Walker v. StateAnnotate this Case
530 S.W.2d 572 (1975)
Asa Lamar WALKER, Appellant, v. The STATE of Texas, Appellee.
Court of Criminal Appeals of Texas.
December 17, 1975.
Percy Foreman and Dick DeGuerin, Houston, for appellant.
Carol S. Vance, Dist. Atty., James C. Brough, Michael Kuhn and E. Stanley Topek, Asst. Dist. Attys., Houston, Jim D. Vollers, State's Atty., and David S. McAngus, Asst. State's Atty., Austin, for the State.OPINION
This is an appeal from a conviction for sale of an obscene book. After a jury verdict of guilty, punishment was assessed by the judge at thirty days in jail and a $1,000.00 fine.
A police officer dressed in civilian clothes went to the Eros Book Store in Houston and bought a book titled "Cum Together" from appellant. The jury found it to be obscene.
*573 Appellant contends that the court erred in excluding evidence that another jury in another case found an accused not guilty. By formal bill of exception, it is shown that the proffered evidence was that Rodney Carl Rollins was charged with the sale of an obscene book titled "Apartment Sinners" and that the jury found him not guilty.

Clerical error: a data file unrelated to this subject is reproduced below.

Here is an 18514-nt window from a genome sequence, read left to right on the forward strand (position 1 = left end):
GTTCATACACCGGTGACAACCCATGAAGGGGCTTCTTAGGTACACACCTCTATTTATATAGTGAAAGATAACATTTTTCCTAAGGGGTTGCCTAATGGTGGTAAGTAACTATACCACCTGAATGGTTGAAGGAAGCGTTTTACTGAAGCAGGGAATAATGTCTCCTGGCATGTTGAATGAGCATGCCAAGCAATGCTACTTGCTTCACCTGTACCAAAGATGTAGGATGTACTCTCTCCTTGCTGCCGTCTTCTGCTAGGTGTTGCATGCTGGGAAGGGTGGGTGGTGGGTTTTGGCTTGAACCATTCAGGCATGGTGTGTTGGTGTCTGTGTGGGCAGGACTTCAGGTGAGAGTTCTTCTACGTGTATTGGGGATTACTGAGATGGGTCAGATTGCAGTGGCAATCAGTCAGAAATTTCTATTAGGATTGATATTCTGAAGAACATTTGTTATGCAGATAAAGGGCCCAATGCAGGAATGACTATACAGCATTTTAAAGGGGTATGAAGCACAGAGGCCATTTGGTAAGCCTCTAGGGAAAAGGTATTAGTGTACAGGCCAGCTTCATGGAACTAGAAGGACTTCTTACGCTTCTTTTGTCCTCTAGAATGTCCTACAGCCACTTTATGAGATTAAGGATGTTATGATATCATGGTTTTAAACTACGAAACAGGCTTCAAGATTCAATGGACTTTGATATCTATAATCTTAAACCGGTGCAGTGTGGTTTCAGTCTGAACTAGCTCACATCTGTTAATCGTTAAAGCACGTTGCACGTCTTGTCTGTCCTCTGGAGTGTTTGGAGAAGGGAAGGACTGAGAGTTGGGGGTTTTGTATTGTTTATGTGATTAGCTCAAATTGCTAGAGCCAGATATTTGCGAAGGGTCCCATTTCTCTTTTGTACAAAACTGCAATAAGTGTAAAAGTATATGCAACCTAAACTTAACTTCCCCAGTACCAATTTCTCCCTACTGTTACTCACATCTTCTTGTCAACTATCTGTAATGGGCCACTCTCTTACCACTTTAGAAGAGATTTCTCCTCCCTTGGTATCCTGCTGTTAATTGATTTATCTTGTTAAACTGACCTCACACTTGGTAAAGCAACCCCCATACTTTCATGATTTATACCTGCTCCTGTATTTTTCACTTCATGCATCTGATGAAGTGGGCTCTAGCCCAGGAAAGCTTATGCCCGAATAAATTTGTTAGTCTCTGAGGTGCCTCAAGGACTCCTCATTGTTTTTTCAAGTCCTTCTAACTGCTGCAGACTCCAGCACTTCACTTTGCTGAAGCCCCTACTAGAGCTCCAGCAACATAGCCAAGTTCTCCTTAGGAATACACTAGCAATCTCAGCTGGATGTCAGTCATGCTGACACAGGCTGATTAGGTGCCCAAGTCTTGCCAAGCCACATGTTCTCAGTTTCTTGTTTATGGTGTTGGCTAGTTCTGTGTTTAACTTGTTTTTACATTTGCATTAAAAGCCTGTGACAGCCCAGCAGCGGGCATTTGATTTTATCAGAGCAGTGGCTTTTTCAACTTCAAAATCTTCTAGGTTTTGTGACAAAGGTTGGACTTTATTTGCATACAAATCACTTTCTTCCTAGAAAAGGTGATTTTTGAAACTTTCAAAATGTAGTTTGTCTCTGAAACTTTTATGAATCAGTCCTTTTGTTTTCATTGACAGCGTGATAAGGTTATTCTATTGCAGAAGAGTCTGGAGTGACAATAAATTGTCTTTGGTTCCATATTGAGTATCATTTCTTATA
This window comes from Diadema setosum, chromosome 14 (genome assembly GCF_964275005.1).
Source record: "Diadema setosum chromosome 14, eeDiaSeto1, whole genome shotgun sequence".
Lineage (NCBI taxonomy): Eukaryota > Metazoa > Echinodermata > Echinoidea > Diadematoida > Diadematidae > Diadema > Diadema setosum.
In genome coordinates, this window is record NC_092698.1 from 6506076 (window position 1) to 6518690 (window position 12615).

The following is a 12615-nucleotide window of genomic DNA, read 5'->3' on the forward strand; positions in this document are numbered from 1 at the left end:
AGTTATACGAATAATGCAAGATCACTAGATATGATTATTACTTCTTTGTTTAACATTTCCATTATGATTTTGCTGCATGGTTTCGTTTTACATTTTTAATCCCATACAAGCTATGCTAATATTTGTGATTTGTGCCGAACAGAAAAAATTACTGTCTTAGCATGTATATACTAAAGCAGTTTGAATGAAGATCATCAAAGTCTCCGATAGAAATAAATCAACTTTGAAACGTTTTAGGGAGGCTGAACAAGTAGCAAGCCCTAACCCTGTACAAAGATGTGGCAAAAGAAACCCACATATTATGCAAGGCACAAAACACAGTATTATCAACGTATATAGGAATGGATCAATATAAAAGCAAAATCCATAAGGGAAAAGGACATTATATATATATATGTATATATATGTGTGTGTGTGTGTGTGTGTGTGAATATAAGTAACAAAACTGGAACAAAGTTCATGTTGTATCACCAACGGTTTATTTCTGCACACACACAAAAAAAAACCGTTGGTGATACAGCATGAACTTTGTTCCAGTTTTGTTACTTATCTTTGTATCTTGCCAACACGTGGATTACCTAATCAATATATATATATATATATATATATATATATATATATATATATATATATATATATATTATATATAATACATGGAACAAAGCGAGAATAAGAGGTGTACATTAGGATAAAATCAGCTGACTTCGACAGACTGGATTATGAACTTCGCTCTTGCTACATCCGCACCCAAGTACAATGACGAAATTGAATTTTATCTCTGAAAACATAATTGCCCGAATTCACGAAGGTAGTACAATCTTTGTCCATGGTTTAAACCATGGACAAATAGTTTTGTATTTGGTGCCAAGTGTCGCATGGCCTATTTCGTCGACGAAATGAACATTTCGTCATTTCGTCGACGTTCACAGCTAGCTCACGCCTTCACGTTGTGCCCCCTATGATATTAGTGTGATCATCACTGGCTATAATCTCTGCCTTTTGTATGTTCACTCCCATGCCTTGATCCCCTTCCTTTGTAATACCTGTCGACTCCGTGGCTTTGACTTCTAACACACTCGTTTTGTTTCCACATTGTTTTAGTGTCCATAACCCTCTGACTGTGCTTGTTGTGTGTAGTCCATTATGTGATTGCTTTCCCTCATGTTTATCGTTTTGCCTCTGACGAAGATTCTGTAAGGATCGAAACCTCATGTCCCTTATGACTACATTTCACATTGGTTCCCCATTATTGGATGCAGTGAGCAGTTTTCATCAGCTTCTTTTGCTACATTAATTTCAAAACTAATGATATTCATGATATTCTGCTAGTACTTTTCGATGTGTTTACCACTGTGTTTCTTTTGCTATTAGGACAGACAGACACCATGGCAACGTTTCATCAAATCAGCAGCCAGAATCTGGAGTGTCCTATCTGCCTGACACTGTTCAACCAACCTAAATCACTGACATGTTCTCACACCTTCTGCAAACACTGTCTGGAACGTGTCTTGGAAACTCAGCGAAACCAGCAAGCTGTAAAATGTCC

Appellant contends that the not guilty verdict in the Rollins case was admissible on the issue of contemporary community standards. In Bacon v. State, 147 Tex.Cr.R. 605, 183 S.W.2d 177 (1944), this Court wrote:"Upon the trial appellant sought to prove the fact of Chastain's acquittal. It is well established as a general rule that upon the trial of one charged with crime it is not permissible to show that another jointly or separately indicted for the same offense has been convicted or acquitted. Wharton's Crim. Evidence, 11 Ed., Vol. 2, p. 1216, Sec. 724; 22 C.J.S., Criminal Law, § 784, p. 1334; Giles v. State, 109 Tex.Cr.R. 234, 4 S.W.2d 66; Bell v. State, 33 Tex.Cr.R. 163, 25 S.W. 769; Harper v. State, 11 Tex.App. 1; Walding v. State, 135 Tex.Cr.R. 430, 120 S.W.2d 1052. Cited in the notes under the sections in the text books will be found many cases from other jurisdictions supporting the principal announced in the Texas cases (supra)."
See also Tucker v. State, 461 S.W.2d 630 (Tex.Cr.App.1971).
There is no reason to change the rule for the purpose of obscenity prosecutions, especially where one has been charged with a separate crime. See also Article 527, Section 7, V.A.P.C. (1925), in effect at the time of this trial.
It should be noted that there was no special verdict showing that the jury in the Rollins case found the book not to be obscene. The jury could have based its verdict on several grounds; for example, that Rollins did not sell the book. If proof of verdicts in other cases could be shown, then there would have to be proof of the reasons a jury reached their verdict. If proof of acquittals were allowed, then it follows that proof of convictions should be allowed.
We hold that proof of prior acquittals in obscenity cases is not admissible in subsequent cases on the issue of community standards.
No error is shown. The judgment is affirmed.